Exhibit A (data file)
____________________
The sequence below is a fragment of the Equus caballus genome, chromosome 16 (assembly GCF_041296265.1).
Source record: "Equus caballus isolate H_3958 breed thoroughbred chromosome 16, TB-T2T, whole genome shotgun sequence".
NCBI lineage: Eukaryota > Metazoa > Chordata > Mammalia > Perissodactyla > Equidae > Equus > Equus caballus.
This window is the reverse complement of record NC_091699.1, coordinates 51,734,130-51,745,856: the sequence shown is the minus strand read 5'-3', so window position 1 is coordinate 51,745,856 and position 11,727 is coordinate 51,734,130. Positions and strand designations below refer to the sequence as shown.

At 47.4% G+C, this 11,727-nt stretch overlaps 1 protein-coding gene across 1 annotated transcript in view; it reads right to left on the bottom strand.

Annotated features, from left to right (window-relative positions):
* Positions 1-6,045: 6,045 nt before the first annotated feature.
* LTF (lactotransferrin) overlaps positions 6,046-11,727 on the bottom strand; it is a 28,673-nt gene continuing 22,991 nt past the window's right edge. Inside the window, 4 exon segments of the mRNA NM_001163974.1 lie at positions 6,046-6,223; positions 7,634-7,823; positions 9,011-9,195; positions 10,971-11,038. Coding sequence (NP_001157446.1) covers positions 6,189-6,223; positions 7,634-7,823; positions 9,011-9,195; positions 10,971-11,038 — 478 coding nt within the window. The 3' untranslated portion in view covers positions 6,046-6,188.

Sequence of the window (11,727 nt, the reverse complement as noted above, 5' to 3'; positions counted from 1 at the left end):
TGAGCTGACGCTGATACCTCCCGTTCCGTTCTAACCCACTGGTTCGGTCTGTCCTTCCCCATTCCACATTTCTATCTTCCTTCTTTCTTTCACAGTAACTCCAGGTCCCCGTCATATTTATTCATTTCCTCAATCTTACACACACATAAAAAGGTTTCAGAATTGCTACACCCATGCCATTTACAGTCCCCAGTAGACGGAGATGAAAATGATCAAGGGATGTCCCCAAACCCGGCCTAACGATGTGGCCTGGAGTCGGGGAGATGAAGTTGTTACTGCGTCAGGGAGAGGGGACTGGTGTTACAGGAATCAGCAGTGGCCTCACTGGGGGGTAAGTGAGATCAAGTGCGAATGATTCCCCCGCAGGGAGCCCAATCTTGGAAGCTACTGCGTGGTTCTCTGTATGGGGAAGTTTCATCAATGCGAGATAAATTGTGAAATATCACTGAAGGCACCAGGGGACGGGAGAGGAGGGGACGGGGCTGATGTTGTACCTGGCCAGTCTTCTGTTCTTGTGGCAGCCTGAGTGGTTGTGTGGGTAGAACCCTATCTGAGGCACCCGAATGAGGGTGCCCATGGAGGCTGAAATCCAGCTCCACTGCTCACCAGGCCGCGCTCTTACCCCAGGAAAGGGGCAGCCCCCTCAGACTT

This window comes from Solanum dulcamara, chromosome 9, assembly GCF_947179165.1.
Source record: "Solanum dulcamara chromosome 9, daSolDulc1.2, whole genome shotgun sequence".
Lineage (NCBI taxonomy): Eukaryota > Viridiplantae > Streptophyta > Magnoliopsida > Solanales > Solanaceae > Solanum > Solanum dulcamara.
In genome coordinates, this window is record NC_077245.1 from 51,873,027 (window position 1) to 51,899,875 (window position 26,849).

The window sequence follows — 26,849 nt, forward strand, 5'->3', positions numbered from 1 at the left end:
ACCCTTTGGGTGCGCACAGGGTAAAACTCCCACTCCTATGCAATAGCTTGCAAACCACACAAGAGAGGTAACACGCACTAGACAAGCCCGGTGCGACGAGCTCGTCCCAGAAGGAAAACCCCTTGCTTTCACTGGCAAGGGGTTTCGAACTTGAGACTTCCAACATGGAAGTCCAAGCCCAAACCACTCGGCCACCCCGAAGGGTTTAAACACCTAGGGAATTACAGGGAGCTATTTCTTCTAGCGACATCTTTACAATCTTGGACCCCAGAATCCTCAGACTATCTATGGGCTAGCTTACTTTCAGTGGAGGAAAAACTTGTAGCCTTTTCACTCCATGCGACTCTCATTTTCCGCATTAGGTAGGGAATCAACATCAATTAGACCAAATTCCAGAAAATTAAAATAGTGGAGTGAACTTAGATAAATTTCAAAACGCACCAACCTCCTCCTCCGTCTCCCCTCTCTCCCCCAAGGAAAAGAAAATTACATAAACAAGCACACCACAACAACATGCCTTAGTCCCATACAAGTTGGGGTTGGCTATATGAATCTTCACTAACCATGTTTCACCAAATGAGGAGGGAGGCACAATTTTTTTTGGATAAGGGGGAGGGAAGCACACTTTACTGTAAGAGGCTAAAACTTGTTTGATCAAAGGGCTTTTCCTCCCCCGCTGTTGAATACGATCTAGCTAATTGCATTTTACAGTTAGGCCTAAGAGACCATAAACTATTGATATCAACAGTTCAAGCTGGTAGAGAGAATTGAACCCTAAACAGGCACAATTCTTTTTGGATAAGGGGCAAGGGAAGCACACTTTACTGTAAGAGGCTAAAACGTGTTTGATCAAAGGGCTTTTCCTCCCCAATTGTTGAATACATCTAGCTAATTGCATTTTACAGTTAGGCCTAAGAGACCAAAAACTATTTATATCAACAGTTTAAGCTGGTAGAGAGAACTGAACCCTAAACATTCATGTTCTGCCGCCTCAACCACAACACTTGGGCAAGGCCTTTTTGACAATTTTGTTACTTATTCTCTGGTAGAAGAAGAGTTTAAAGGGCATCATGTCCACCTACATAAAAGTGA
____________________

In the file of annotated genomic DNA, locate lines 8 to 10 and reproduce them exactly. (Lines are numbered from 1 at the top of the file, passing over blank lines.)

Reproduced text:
* LTF (lactotransferrin) overlaps positions 6,046-11,727 on the bottom strand; it is a 28,673-nt gene continuing 22,991 nt past the window's right edge. Inside the window, 4 exon segments of the mRNA NM_001163974.1 lie at positions 6,046-6,223; positions 7,634-7,823; positions 9,011-9,195; positions 10,971-11,038. Coding sequence (NP_001157446.1) covers positions 6,189-6,223; positions 7,634-7,823; positions 9,011-9,195; positions 10,971-11,038 — 478 coding nt within the window. The 3' untranslated portion in view covers positions 6,046-6,188.

Sequence of the window (11,727 nt, the reverse complement as noted above, 5' to 3'; positions counted from 1 at the left end):
TGAGCTGACGCTGATACCTCCCGTTCCGTTCTAACCCACTGGTTCGGTCTGTCCTTCCCCATTCCACATTTCTATCTTCCTTCTTTCTTTCACAGTAACTCCAGGTCCCCGTCATATTTATTCATTTCCTCAATCTTACACACACATAAAAAGGTTTCAGAATTGCTACACCCATGCCATTTACAGTCCCCAGTAGACGGAGATGAAAATGATCAAGGGATGTCCCCAAACCCGGCCTAACGATGTGGCCTGGAGTCGGGGAGATGAAGTTGTTACTGCGTCAGGGAGAGGGGACTGGTGTTACAGGAATCAGCAGTGGCCTCACTGGGGGGTAAGTGAGATCAAGTGCGAATGATTCCCCCGCAGGGAGCCCAATCTTGGAAGCTACTGCGTGGTTCTCTGTATGGGGAAGTTTCATCAATGCGAGATAAATTGTGAAATATCACTGAAGGCACCAGGGGACGGGAGAGGAGGGGACGGGGCTGATGTTGTACCTGGCCAGTCTTCTGTTCTTGTGGCAGCCTGAGTGGTTGTGTGGGTAGAACCCTATCTGAGGCACCCGAATGAGGGTGCCCATGGAGGCTGAAATCCAGCTCCACTGCTCACCAGGCCGCGCTCTTACCCCAGGAAAGGGGCAGCCCCCTCAGACTT